The 10 Best Fall Vegetables to Plant in Your Garden
Spring isn’t the only time to dig into your garden and plant veggies or sweetly scented flowers. Many types of edibles actually prefer cooler weather, so they’ll thrive in the autumn days to come. Now’s the time to pull out any crops that are finishing up or struggling and replace them with a few fall vegetables. Even if you’re short on space, you can plant many types of vegetables in pots and containers on your deck, patio or balcony.
Here’s What to Know Before You Dig In
Before setting your heart on a specific plant, read the seed package or plant tag to learn the “days to maturity” to ensure your vegetables will be ready before the first frost (find your average first frost date here through your local university coop extension). Don’t skip this step! Different varieties mature at different rates, so pay attention to what kinds you’re choosing. Also, most vegetables need full sun, which is 6 or more hours per day—although some greens, such as Swiss chard, will tolerate a bit of shade. And make sure to water! If the soil feels dry and crumbly or if it’s pulling away from the sides of the container, it’s time to give your seeds or baby plants a drink. Greens, such as lettuce, especially like to stay moist when sprouting.
Now, roll up your sleeves and get planting! Your garden’s ready to give you a second harvest before it goes down for a long winter’s nap. Here are the best fall vegetables to plant in your garden now:
Spinach is one of those vegetables that’s pricey at the supermarket, and it tends to go bad fast in the crisper drawer. But you easily can grow your own from seed in as little as 30 to 40 days. Look for varieties that say they’re heat-resistant if you live in the south where it’s still hot in autumn. Or choose cold-hardy types if you live in the north, because spinach can withstand a light frost. Pick baby spinach when it’s a few inches long for salads, or sauté mature leaves with garlic and olive oil.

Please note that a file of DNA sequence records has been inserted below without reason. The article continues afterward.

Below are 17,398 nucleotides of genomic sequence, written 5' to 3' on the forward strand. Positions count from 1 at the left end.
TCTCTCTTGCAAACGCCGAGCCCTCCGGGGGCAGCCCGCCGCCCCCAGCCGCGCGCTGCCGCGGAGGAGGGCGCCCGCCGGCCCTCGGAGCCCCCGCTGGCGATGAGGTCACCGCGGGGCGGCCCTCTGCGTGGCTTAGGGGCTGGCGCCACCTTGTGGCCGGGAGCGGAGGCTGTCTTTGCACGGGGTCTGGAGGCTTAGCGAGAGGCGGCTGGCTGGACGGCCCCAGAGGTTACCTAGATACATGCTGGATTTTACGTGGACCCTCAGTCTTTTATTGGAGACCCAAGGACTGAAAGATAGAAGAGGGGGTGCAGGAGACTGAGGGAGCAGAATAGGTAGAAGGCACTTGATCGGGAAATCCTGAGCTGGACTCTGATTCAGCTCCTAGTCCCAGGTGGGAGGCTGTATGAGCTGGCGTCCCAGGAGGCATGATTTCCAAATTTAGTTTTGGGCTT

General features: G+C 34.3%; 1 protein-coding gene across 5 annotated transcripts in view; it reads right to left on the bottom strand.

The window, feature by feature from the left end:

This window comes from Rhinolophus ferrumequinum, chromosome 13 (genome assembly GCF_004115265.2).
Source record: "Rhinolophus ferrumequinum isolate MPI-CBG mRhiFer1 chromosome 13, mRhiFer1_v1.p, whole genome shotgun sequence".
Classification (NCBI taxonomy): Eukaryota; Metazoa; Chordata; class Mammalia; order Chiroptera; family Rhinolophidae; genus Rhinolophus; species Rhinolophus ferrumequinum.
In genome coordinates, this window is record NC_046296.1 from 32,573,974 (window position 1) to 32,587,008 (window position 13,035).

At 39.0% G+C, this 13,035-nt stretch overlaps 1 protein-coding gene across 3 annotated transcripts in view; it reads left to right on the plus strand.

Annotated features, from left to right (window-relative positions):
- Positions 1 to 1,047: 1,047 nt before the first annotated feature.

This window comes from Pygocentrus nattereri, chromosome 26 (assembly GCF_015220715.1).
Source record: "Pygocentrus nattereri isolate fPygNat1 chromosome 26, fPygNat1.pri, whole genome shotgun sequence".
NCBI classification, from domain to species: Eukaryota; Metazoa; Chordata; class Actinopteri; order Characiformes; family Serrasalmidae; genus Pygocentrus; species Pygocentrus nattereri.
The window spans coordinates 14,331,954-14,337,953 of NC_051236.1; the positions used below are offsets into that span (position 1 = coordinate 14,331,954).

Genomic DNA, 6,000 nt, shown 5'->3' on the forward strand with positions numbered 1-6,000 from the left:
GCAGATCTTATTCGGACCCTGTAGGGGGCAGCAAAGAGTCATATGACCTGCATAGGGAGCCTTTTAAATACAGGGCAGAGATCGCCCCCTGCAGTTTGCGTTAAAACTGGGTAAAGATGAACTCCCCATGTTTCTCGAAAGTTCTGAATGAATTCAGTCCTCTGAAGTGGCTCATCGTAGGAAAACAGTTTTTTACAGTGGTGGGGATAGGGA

Kale doesn’t mind the cold; in fact, some kale becomes sweeter after a light frost. And some kinds will survive the winter (yes, even under snow!) to green up again next spring. Even if you don’t think you like kale, try one of the less curly varieties, such as Red Russian kale, which have more tender leaves and mild flavor. You also can harvest baby leaves for salads. Most types of kale mature in 60 to 85 days, so seeds are fine for planting now, though transplants are better if you’re short on time before the first frost.
Garlic is a crop that takes some patience: You plant the bulbs now in fall to harvest next year, in late spring or early summer, depending on the type. Soft-neck types consist of many cloves and store a long time. You even can braid them together to store. Hard-neck types offer the bonus of harvesting the long, curling stems, or garlic scapes (which have a mild garlic flavor), next summer before the bulbs are ready to dig up. Use the scapes in quiches, or sauté in olive oil and toss over pasta with other seasonal vegetables.
Radishes are one of the fastest-growing crops in the garden. Some types mature in 25 to 30 days, and they come in a variety of shapes, sizes and colors. Look for more exotic types, such as watermelon radishes, to mix things up. Grow these inexpensive garden favorites from seed for snacking or to top salads.
Beets have a dark, earthy flavor that you can’t fully appreciate until you’ve grown them yourself (trust us on this one). Roasting brings out even more of their sweetness. Most kinds take about 50 to 60 days to mature from seed.
Psst: You can sauté up the greens, too!
Lettuce is one of the easiest vegetables to grow, and it comes in an amazing array of colors and types for every taste. Choose mesclun, a mix of lettuce types, or purchase several different types of seeds and plant together for a variety. Harvest the baby leaves when they’re a few inches long, which is usually in about 30 days.
Herbs aren’t exactly vegetables, but they’re essential to cooking and way cheaper to grow than buy in those tiny plastic packages at the supermarket. Opt for perennials such as sage, oregano, and thyme that will come back again next spring (though in mild climates, you can harvest herbs all year long). Transplants are a better choice for planting this time of year in most regions of the country.
8. Bunching Onions/Scallions
Crunchy fresh onions are delish in soups, stews or frittatas. They take about 60 days to mature, but in some climates, they’ll overwinter for a spring harvest. Plant seeds or bulbs, called “sets.”
Newer varieties are sweeter and mature in about 55 to 60 days, so there’s still plenty of time to grow them from seed in most parts of the country. Bonus: The greens are edible too—giving you more bang for your buck, no matter how limited your gardening space is—and they taste great when sautéed in garlic or baked in a frittata.
10. Swiss Chard
Swiss chard, a relative of beets, has big, bright green leaves that take about 60 days to mature. It’s a delicious alternative to spinach. It’s also an attractive plant with creamy white or neon-colored stems of red, yellow or pink. Interplant seeds with late-season annuals for a pretty and edible garden. It doesn’t get better than plants that do double-duty!